In the aftermath of Dan Uggla rejecting their contract offer for four years and $48 million dollars, the Florida Marlins have reportedly put their second baseman on the trade block. It is an interesting move for what might indicate about Uggla’s current value, his potential landing spots, and where the Marlins see themselves.
Uggla’s primary selling point as as player has always been his bat, and 2010 was the best offensive season of his career with a .381 wOBA (.287/.369/.508). We don’t want to assume any player is going to repeat the best season of his career, especially not one who will be 31. Uggla’s 2011 ZiPS projection puts him at about +20 over 700 plate appearances. Both the metrics and scouts agree that Uggla is a poor defensive second baseman; 5 runs below average would seem to be fair, possibly generous, as an estimate of his true talent in the field. 3.5 WAR seems like a decent projection for Uggla in 2011.
It is hard to know how the free agent valuation will play out; at about $4.5 million dollars per marginal win, Uggla’s “open market” value would be about $16 million. 80 percent of his market value (a typical amount for a player’s third arbitration season) would be around $13 million dollars. Given the uncertainty in both the estimation of both the talent and likely salary, let’s put his surplus value at between two and six million dollars. Assuming he isn’t resigned, Uggla is going to be be a free agent after 2011 , so potential draft pick compensation needs to be taken into account. Uggla would be a Type A free agent if were on the market this season, and is likely to be after 2011. Still, anything can happen, so is general agreement with this data, let’s put his additional value due to draft pick compensation between three and six million dollars. Putting that together with his surplus value over his contract, we get between five and $12 million dollars in surplus; in terms of prospects, at the very worst that is a low-end B prospect. Teams rarely trade A prospects any more, and probably wouldn’t for Uggla, but he could potentially be worth something like a high-end B prospect and either another lesser B prospect or a couple of good Cs. It is probably somewhere in between those two… assuming the Marlins are after prospects.
There isn’t space here to speculate on all the teams that should or could be interested in Uggla. Some have suggested that Uggla could move to third to increase his options, but he (or at least his agent) has shown resistance to this in the past, and I personally don’t think he’ll be any better at third than at second (I’m open to being convinced otherwise). Given his age and contract status, a potential trade partner should probably be a team that has a good shot at contention in 2011 and that needs a second baseman. There are many possibilities, I’ll deal with just two that have been floated. The Tigers have been mentioned as a possible suitor for Uggla, and they do have a hole at second, and they’re usually willing to trade prospects (with the Marlins!) for established players. One intriguing (and puzzling) rumor involves the Toronto Blue Jays. One on hand, Uggla is “their kind of player” (DINGERS!), the Jays will probably continue to be competitive in 2011, and they do have plenty of pitching depth if that is what interests the Marlins. On the other hand, I’m not sure they are quite ready to cross the line from “competitive” to “contending,” pitching depth can disappear in a hurry, and given their division they need to make sure that even “win now” moves don’t interfere with a continual rebuilding plan. On that last point, the potential draft pick compensation from Uggla could come in handy, but it would need to offset whatever talent the Jays give up to get Uggla in the first place. Finally, the Jays would need to either sell low on current second baseman Aaron Hill (a poor man’s Uggla) or move him or Uggla to third base.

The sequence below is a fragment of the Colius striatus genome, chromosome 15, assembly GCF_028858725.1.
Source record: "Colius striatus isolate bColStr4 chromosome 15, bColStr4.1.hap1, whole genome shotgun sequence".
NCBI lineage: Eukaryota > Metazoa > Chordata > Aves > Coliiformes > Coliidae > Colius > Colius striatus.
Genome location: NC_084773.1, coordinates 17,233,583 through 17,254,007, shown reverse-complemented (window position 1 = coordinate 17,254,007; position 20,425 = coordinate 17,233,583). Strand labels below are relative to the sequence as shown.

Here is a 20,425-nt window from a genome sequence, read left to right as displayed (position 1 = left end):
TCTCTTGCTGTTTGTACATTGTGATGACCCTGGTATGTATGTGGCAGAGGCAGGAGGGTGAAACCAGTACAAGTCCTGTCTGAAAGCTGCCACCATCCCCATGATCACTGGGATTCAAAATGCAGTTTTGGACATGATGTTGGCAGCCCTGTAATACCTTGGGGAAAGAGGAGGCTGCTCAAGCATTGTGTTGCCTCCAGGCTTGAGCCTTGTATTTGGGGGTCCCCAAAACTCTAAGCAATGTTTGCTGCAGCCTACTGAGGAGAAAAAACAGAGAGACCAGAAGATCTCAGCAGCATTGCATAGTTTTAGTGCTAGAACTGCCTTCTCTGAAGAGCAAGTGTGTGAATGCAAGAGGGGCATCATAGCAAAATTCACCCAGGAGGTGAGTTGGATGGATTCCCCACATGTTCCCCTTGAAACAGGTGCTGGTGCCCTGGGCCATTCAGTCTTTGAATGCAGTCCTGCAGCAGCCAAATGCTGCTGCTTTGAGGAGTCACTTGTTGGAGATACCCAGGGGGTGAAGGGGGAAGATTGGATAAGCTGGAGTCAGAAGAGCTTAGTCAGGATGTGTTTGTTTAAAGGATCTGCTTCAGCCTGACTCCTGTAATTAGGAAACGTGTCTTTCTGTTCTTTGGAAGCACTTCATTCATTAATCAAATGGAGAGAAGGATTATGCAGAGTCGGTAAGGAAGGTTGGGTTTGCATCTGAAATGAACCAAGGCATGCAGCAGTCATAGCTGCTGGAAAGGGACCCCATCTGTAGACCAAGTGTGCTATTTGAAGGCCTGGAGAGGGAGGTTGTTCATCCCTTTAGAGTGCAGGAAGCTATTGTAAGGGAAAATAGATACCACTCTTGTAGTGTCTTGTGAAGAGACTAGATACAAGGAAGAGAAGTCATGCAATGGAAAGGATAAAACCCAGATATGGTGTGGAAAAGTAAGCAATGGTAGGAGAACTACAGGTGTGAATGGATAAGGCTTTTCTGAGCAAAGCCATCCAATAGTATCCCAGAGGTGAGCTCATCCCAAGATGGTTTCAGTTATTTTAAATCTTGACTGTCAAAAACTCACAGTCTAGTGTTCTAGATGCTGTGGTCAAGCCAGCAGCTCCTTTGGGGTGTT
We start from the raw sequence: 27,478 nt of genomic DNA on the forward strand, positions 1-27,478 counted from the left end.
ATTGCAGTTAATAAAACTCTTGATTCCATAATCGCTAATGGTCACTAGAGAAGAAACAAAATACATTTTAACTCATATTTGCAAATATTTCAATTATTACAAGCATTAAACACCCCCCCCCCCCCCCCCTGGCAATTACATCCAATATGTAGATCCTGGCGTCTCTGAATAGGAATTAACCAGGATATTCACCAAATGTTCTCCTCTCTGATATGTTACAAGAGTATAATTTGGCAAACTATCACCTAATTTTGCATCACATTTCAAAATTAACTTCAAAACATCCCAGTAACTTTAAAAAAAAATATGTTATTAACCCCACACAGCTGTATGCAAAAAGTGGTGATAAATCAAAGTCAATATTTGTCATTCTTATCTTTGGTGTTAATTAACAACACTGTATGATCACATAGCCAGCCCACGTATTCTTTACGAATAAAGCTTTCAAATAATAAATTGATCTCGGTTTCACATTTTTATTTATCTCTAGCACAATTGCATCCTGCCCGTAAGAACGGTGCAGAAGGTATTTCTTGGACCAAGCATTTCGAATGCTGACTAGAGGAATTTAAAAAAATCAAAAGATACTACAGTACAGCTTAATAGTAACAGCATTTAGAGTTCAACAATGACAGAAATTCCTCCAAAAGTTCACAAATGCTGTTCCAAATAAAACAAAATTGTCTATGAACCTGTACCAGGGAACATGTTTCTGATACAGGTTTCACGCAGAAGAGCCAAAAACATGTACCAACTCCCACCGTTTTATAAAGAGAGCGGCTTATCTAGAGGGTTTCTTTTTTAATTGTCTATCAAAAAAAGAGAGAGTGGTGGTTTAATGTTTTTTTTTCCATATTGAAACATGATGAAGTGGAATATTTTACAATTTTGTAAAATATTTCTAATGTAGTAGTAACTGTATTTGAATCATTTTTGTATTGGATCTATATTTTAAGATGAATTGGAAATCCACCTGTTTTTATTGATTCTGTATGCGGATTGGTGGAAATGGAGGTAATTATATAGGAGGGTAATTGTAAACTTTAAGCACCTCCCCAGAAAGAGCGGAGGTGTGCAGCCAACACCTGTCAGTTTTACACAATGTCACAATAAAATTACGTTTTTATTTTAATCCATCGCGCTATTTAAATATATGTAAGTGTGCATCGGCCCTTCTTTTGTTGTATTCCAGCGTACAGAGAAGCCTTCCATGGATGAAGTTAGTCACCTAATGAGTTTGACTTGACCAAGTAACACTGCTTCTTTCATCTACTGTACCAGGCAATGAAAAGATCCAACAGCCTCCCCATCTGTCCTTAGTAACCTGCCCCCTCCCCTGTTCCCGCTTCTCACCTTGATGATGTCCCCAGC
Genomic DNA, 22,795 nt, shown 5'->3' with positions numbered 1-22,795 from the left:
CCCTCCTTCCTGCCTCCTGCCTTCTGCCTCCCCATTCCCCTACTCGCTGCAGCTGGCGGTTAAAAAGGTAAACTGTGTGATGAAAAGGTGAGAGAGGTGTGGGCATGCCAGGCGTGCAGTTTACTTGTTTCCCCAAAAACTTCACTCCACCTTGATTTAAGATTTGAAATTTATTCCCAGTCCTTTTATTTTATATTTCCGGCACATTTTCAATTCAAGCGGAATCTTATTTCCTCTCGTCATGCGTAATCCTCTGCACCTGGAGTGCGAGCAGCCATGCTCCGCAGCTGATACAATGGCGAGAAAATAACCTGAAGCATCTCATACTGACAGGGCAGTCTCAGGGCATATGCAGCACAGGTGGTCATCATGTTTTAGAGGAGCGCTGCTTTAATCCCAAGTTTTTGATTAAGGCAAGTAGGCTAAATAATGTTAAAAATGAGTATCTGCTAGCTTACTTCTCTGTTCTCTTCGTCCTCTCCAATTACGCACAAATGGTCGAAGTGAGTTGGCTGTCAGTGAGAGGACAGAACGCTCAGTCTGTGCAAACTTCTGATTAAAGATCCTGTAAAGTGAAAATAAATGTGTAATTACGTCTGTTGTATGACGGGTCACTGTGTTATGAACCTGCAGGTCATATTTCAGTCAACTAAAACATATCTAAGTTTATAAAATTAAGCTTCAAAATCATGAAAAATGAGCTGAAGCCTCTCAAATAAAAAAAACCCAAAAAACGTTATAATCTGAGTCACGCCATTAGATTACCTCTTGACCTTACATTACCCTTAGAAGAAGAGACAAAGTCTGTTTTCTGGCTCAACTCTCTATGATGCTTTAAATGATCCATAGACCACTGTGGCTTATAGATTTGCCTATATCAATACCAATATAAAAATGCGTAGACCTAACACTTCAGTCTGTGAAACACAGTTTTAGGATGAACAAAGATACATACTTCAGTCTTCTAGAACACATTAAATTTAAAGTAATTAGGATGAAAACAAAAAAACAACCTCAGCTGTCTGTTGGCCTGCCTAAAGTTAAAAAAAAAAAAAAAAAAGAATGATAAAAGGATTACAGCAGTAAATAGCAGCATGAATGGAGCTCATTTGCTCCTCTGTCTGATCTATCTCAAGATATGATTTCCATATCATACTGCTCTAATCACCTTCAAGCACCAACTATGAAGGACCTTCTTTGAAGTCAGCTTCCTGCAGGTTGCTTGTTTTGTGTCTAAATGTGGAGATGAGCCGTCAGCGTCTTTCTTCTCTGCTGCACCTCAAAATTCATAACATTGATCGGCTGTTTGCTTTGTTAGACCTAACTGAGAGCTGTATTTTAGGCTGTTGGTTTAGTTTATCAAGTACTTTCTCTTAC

What does this say about how the Marlins see their situation? The 4/48 offer seemed fair to me, perhaps too much given his age and the Marlins’ budget — they definitely shouldn’t go any higher than that. S trying to trade Uggla in itself makes sense, but for what? I assumed above they would be looking for prospects because that’s what the Marlins usually do. But that may not be the case — after all, if they were willing to sign Uggla for 4/48 and trade Cameron Maybin for relievers (!), maybe they are seriously trying to contend in 2011. It isn’t unrealistic: the Phillies aren’t getting any younger, the Braves aren’t a juggernaut, the Nationals are still a ways off, and the Mets’ mess will probably take a little while to clean up. The Marlins have been quite respectable the last couple of seasons, but they have never been much more than that since 2003. Trading Uggla potentially opens up second base for Chris Coghlan, and they have some very talented players, but they would need to add some pieces. If they don’t plan on contending in 2011, why offer Uggla the big contract covering his likely decline years? If they do want to contend, why not keep Uggla whether he takes the four-year contract or not, and take the draft picks after the season? There is a third option, though — to try and contend by getting major league talent back for Uggla to help in areas of need (third base, outfield, pitching). The question then is whether the Marlins could get the right players back in a trade and have enough money left in their budgeted to add the remaining necessary parts. The front office generally does a good job with the resources they are given, but it would be nice to see that sort of commitment to winning from ownership given how they
suckered the taxpayers have a new stadium coming (and their shoestring budget). I won’t be holding my breath.